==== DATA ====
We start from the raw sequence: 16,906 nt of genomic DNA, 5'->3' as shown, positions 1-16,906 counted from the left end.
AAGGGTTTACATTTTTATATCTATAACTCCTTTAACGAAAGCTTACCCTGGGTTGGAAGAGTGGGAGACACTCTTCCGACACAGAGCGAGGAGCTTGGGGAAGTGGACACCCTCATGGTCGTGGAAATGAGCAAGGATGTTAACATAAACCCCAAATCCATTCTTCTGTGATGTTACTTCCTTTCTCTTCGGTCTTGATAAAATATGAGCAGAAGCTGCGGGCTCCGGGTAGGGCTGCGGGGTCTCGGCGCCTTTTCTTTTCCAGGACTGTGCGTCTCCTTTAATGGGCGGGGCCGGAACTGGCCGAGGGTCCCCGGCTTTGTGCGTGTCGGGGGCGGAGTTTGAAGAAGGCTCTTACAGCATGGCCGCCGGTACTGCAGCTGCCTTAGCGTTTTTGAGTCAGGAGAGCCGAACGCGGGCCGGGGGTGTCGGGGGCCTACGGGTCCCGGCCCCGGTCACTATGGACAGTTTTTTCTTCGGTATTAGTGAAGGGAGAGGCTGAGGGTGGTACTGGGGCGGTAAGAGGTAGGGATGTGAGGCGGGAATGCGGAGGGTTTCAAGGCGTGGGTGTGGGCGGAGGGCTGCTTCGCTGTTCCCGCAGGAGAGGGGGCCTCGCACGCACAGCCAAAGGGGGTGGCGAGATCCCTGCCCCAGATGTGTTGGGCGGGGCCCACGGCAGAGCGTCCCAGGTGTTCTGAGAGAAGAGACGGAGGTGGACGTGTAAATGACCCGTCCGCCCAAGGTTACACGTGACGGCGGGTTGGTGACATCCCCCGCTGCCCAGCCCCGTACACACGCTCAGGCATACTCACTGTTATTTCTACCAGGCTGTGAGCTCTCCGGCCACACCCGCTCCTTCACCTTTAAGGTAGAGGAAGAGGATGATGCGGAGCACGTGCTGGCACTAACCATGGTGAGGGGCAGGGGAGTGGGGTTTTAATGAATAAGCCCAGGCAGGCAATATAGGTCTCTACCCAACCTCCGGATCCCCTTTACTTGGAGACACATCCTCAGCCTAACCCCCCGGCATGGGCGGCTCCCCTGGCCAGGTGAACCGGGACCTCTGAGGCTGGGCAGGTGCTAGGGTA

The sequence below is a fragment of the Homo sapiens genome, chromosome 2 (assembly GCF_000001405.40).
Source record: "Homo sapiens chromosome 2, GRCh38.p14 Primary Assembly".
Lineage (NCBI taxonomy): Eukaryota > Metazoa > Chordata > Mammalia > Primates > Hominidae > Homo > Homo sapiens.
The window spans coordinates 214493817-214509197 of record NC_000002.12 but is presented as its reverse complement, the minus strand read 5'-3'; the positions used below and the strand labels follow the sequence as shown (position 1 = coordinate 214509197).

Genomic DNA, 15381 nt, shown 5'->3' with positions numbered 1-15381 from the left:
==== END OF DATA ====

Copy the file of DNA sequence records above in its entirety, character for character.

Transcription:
We start from the raw sequence: 16,906 nt of genomic DNA, 5'->3' as shown, positions 1-16,906 counted from the left end.
AAGGGTTTACATTTTTATATCTATAACTCCTTTAACGAAAGCTTACCCTGGGTTGGAAGAGTGGGAGACACTCTTCCGACACAGAGCGAGGAGCTTGGGGAAGTGGACACCCTCATGGTCGTGGAAATGAGCAAGGATGTTAACATAAACCCCAAATCCATTCTTCTGTGATGTTACTTCCTTTCTCTTCGGTCTTGATAAAATATGAGCAGAAGCTGCGGGCTCCGGGTAGGGCTGCGGGGTCTCGGCGCCTTTTCTTTTCCAGGACTGTGCGTCTCCTTTAATGGGCGGGGCCGGAACTGGCCGAGGGTCCCCGGCTTTGTGCGTGTCGGGGGCGGAGTTTGAAGAAGGCTCTTACAGCATGGCCGCCGGTACTGCAGCTGCCTTAGCGTTTTTGAGTCAGGAGAGCCGAACGCGGGCCGGGGGTGTCGGGGGCCTACGGGTCCCGGCCCCGGTCACTATGGACAGTTTTTTCTTCGGTATTAGTGAAGGGAGAGGCTGAGGGTGGTACTGGGGCGGTAAGAGGTAGGGATGTGAGGCGGGAATGCGGAGGGTTTCAAGGCGTGGGTGTGGGCGGAGGGCTGCTTCGCTGTTCCCGCAGGAGAGGGGGCCTCGCACGCACAGCCAAAGGGGGTGGCGAGATCCCTGCCCCAGATGTGTTGGGCGGGGCCCACGGCAGAGCGTCCCAGGTGTTCTGAGAGAAGAGACGGAGGTGGACGTGTAAATGACCCGTCCGCCCAAGGTTACACGTGACGGCGGGTTGGTGACATCCCCCGCTGCCCAGCCCCGTACACACGCTCAGGCATACTCACTGTTATTTCTACCAGGCTGTGAGCTCTCCGGCCACACCCGCTCCTTCACCTTTAAGGTAGAGGAAGAGGATGATGCGGAGCACGTGCTGGCACTAACCATGGTGAGGGGCAGGGGAGTGGGGTTTTAATGAATAAGCCCAGGCAGGCAATATAGGTCTCTACCCAACCTCCGGATCCCCTTTACTTGGAGACACATCCTCAGCCTAACCCCCCGGCATGGGCGGCTCCCCTGGCCAGGTGAACCGGGACCTCTGAGGCTGGGCAGGTGCTAGGGTA

The sequence below is a fragment of the Homo sapiens genome, chromosome 2 (assembly GCF_000001405.40).
Source record: "Homo sapiens chromosome 2, GRCh38.p14 Primary Assembly".
Lineage (NCBI taxonomy): Eukaryota > Metazoa > Chordata > Mammalia > Primates > Hominidae > Homo > Homo sapiens.
The window spans coordinates 214493817-214509197 of record NC_000002.12 but is presented as its reverse complement, the minus strand read 5'-3'; the positions used below and the strand labels follow the sequence as shown (position 1 = coordinate 214509197).

Genomic DNA, 15381 nt, shown 5'->3' with positions numbered 1-15381 from the left: